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Treasury Sub-Committee shares update on scrutiny of regulators’ proposals

1 February 2024

The Treasury Committee’s Sub-Committee on Financial Services Regulations today publishes an outline of its work between July 2023 and January 2024.

The Sub-Committee takes the lead on examining regulatory proposals for financial services. The report outlines which proposals have been examined in this period and details its working methods. 

Authorised push payment fraud 

For a sustained period, the Sub-Committee has scrutinised the plans of the Payment Systems Regulator to get clarity on the reimbursement of victims of Authorised Push Payment fraud.  

Following requests from the Committee for a clear plan, the regulator published a policy statement confirming that the maximum payout per claim would be £415,000, with an excess of £100. It also set 7 October 2024 as the final date by which firms must comply with the new rules. 

The Committee will continue to monitor and scrutinise the efficacy of the scheme to ensure the regulator delivers on its promises to consumers. 

Enhanced visibility of insurance terms for leaseholders 

The Sub-Committee examined the Financial Conduct Authority’s consultation relating to multi-occupancy building insurance following the 2017 Grenfell Tower fire. The Sub-Committee looked closely at the proposal to give leaseholders more information about their building’s insurance through changes which would see them considered ‘customers’ in the same way as the freeholder.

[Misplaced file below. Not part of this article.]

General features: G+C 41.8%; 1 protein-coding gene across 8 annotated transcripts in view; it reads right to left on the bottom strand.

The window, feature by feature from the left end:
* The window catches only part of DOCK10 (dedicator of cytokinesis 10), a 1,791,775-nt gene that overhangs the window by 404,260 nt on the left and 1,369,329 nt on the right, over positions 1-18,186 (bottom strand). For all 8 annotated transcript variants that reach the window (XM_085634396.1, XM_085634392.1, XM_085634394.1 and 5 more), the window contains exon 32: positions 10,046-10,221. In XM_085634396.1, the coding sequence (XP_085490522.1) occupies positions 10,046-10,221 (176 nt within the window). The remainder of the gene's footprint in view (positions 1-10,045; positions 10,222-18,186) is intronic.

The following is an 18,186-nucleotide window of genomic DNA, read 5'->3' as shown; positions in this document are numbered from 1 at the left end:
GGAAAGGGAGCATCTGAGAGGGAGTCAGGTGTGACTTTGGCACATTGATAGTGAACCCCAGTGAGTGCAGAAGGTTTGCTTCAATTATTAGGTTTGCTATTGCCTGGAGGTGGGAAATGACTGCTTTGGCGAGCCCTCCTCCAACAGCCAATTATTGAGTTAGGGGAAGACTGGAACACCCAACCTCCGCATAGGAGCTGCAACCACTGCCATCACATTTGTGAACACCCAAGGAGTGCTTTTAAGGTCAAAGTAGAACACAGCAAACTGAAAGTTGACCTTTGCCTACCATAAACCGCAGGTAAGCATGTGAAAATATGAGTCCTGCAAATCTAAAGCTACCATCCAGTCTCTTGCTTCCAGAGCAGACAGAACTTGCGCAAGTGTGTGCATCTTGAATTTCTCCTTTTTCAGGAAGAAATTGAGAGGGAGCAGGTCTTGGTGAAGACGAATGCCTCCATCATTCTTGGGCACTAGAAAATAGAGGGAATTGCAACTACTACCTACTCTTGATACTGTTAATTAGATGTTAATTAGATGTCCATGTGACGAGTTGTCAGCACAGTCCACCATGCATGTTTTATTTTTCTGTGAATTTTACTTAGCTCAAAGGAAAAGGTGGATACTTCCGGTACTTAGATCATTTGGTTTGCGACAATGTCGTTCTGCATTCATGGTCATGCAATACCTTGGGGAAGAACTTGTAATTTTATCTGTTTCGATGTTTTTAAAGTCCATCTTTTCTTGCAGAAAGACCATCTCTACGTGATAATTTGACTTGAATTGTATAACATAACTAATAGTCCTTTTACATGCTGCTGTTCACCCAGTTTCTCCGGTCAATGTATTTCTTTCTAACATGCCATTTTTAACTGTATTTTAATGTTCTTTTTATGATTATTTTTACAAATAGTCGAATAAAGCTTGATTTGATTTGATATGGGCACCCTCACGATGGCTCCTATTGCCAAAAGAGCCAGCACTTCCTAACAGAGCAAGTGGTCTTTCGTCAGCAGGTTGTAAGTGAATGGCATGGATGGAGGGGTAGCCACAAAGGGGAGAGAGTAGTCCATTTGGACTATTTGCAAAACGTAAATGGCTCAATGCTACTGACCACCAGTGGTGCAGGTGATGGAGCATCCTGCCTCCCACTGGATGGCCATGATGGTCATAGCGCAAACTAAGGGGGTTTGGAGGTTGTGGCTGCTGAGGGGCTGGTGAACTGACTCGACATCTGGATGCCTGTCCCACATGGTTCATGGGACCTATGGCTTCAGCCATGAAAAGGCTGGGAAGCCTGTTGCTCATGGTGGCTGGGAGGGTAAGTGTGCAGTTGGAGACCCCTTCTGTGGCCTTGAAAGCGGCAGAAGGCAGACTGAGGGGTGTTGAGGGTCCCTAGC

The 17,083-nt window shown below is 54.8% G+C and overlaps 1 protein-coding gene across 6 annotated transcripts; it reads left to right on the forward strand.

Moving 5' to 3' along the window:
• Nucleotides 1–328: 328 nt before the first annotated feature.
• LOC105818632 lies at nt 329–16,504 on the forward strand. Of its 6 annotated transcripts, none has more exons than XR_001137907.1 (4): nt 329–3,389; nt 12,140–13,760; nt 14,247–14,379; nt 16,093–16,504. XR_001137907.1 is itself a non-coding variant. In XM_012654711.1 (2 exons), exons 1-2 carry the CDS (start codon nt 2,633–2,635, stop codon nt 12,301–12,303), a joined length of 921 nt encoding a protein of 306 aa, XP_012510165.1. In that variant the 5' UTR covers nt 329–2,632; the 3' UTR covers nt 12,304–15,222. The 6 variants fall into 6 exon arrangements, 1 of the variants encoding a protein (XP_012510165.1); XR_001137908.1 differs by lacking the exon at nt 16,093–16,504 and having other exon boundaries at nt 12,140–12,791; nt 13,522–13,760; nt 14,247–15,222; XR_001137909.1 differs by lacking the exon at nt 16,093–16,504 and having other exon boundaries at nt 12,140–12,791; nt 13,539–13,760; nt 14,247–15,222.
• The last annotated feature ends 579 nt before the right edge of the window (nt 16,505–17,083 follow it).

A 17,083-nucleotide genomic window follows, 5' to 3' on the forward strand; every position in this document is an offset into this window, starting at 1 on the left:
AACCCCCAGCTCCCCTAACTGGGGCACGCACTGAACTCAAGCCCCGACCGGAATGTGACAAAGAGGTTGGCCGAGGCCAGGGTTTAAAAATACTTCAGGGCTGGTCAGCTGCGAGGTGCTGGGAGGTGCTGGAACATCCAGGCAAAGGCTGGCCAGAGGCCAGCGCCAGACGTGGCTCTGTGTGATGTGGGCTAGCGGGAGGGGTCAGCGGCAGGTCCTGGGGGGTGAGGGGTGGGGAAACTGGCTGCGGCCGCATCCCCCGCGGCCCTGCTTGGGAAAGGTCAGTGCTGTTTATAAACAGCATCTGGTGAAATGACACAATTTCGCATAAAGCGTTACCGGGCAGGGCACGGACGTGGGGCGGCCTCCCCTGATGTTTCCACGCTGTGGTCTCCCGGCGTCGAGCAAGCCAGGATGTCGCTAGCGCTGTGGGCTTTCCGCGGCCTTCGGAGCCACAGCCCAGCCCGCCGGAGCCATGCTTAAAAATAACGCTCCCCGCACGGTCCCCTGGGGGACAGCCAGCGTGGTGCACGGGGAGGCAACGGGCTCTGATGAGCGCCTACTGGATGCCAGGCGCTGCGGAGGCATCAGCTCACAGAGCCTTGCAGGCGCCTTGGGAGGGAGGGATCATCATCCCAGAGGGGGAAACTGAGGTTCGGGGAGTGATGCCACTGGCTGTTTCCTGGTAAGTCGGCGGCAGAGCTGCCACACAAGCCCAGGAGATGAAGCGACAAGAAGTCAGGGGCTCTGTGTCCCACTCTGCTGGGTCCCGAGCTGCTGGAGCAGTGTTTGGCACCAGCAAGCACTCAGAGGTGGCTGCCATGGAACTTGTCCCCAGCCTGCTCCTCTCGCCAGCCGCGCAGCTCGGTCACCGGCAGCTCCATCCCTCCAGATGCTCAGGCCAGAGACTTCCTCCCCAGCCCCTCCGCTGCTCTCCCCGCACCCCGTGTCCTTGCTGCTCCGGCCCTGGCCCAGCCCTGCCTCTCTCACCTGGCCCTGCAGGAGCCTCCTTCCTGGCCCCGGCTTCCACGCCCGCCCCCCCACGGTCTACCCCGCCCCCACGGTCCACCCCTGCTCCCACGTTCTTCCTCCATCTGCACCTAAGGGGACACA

The Chair of the Sub-Committee wrote to the Levelling Up Secretary, Michael Gove, pressing him for details on when legislation to ban commissions on building insurance policies being paid to landlords or agents would be implemented. In his response, Mr Gove confirmed his intention to implement the ban. This has been proposed within the Leasehold and Freehold Reform Bill. 

Solvency II 

Following the PRA's review of Solvency II rules, Members probed the regulator on when the reforms will be implemented and what the benefits or risks of the proposed changes were. 

Future work 

In the first half of 2024, the Sub-Committee plans to examine the FCA’s proposal that personal investment firms (PIFs) hold more capital. This follows recent figures showing the Financial Services Compensation Scheme paid out £757m of the £973m that consumers received in redress between 2016 and 2022. 

MPs on the Sub-Committee will closely monitor the progress of proposals to retain the public’s access to cash in an increasingly digitised financial landscape. They will also continue to scrutinise the work of the Prudential Regulation Authority, with a particular focus on their proposals regarding Solvency II and the operational resilience of the UK financial sector in relation to the use of third-party providers. 

The Sub-Committee is likely to write to the FCA regarding its consultations on UK-based Money Market Funds and the Overseas Funds Regime. 

Chair's comment

Harriett Baldwin MP, Chair of the Treasury Sub-Committee on Financial Services Regulations, said: 

“Regulation of the financial services industry must strike a very delicate balance between ensuring robust protections for consumers while not being overbearing and stifling competition. The Sub-Committee is very cognisant of that, which is why it’s so important that we scrutinise the regulators’ consultations.  

We’ve seen the positive impact of the Sub-Committee in the last six months, including in relation to APP fraud reimbursement and insurance. It’s important we continue this work with full vigour in 2024.” 

Further information

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